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How Does Globalization Affect the Synchronization of Business Cycles?

Author

Listed:
  • M. Ayhan Kose
  • Eswar S. Prasad
  • Marco E. Terrones

Abstract

This paper examines the impact of rising trade and financial integration on international business cycle comovement among a large group of industrial and developing countries. The results provide at best limited support for the conventional wisdom that globalization has increased the degree of synchronization of business cycles. The evidence that trade and financial integration enhance global spillovers of macroeconomic fluctuations is mostly limited to industrial countries. One striking result is that, on average, cross-country consumption correlations have not increased in the 1990s, precisely when financial integration would have been expected to result in better risk-sharing opportunities, especially for developing countries.
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Suggested Citation

  • M. Ayhan Kose & Eswar S. Prasad & Marco E. Terrones, 2003. "How Does Globalization Affect the Synchronization of Business Cycles?," American Economic Review, American Economic Association, vol. 93(2), pages 57-62, May.
  • Handle: RePEc:aea:aecrev:v:93:y:2003:i:2:p:57-62
    Note: DOI: 10.1257/000282803321946804
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    References listed on IDEAS

    as
    1. Calderon, Cesar & Chong, Alberto & Stein, Ernesto, 2007. "Trade intensity and business cycle synchronization: Are developing countries any different?," Journal of International Economics, Elsevier, vol. 71(1), pages 2-21, March.
    2. Ayhan Kose & Kenneth Rogoff & Eswar S Prasad & Shang-Jin Wei, 2003. "Effects of Financial Globalization on Developing Countries; Some Empirical Evidence," IMF Occasional Papers 220, International Monetary Fund.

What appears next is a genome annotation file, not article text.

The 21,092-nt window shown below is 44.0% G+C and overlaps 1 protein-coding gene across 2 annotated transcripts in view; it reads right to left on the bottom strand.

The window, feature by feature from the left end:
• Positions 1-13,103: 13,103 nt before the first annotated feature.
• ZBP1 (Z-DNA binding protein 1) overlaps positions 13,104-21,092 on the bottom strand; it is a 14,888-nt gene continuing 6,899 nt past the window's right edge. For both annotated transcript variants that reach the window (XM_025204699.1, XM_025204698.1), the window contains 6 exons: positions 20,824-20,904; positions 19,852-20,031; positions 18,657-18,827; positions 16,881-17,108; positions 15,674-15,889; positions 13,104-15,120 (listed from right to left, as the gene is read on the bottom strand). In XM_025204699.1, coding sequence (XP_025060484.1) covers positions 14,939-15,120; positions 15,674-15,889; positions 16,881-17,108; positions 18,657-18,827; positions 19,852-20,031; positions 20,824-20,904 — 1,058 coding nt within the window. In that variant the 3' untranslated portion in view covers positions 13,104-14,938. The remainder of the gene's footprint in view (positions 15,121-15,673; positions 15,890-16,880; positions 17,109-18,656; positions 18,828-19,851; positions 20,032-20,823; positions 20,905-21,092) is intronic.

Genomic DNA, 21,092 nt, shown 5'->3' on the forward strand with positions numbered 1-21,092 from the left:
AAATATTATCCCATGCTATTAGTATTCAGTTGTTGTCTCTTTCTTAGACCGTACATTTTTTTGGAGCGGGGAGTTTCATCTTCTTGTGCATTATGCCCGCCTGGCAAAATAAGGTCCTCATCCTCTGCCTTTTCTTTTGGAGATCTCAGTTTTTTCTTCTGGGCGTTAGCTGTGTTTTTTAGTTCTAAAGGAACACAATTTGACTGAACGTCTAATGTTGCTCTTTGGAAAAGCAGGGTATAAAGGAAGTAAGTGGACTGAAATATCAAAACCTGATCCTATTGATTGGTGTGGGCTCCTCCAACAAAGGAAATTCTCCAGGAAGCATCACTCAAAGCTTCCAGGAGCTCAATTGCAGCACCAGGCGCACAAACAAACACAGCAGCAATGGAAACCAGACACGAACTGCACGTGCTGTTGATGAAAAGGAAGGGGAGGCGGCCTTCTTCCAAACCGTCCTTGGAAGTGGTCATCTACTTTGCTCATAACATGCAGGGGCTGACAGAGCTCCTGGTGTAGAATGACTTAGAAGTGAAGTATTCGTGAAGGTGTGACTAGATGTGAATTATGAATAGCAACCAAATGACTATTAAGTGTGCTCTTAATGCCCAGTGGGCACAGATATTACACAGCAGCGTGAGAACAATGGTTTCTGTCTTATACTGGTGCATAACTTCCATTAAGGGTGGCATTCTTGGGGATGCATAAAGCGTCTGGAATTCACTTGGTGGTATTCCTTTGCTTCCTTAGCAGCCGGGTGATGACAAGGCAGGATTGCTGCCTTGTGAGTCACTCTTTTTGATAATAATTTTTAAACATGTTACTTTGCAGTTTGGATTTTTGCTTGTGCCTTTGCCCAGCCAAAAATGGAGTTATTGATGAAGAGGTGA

3. Heathcote, Jonathan & Perri, Fabrizio, 2004. "Financial globalization and real regionalization," Journal of Economic Theory, Elsevier, vol. 119(1), pages 207-243, November.
    4. M. Ayhan Kose & Kei-Mu Yi, 2002. "The trade comovement problem in international macroeconomics," Staff Reports 155, Federal Reserve Bank of New York.
    5. Jean Imbs, 2004. "Trade, Finance, Specialization, and Synchronization," The Review of Economics and Statistics, MIT Press, vol. 86(3), pages 723-734, August.
    6. Marco Terrones & Eswar S Prasad & Ayhan Kose, 2003. "Financial Integration and Macroeconomic Volatility," IMF Working Papers 03/50, International Monetary Fund.
    7. Robin L. Lumsdaine & Eswar S. Prasad, 2003. "Identifying the Common Component of International Economic Fluctuations: A New Approach," Economic Journal, Royal Economic Society, vol. 113(484), pages 101-127, January.
    8. Robin L. Lumsdaine & Eswar S. Prasad, 1997. "Identifying the Common Component in International Economic Fluctuations," NBER Working Papers 5984, National Bureau of Economic Research, Inc.
    9. Otrok, Christopher & Whiteman, Charles H, 1998. "Bayesian Leading Indicators: Measuring and Predicting Economic Conditions in Iowa," International Economic Review, Department of Economics, University of Pennsylvania and Osaka University Institute of Social and Economic Research Association, vol. 39(4), pages 997-1014, November.
    10. Glenn Otto & Graham Voss & Luke Willard, 2001. "Understanding OECD Output Correlations," RBA Research Discussion Papers rdp2001-05, Reserve Bank of Australia.
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    More about this item

    JEL classification:

    • E32 - Macroeconomics and Monetary Economics - - Prices, Business Fluctuations, and Cycles - - - Business Fluctuations; Cycles
    • F42 - International Economics - - Macroeconomic Aspects of International Trade and Finance - - - International Policy Coordination and Transmission
    • F41 - International Economics - - Macroeconomic Aspects of International Trade and Finance - - - Open Economy Macroeconomics

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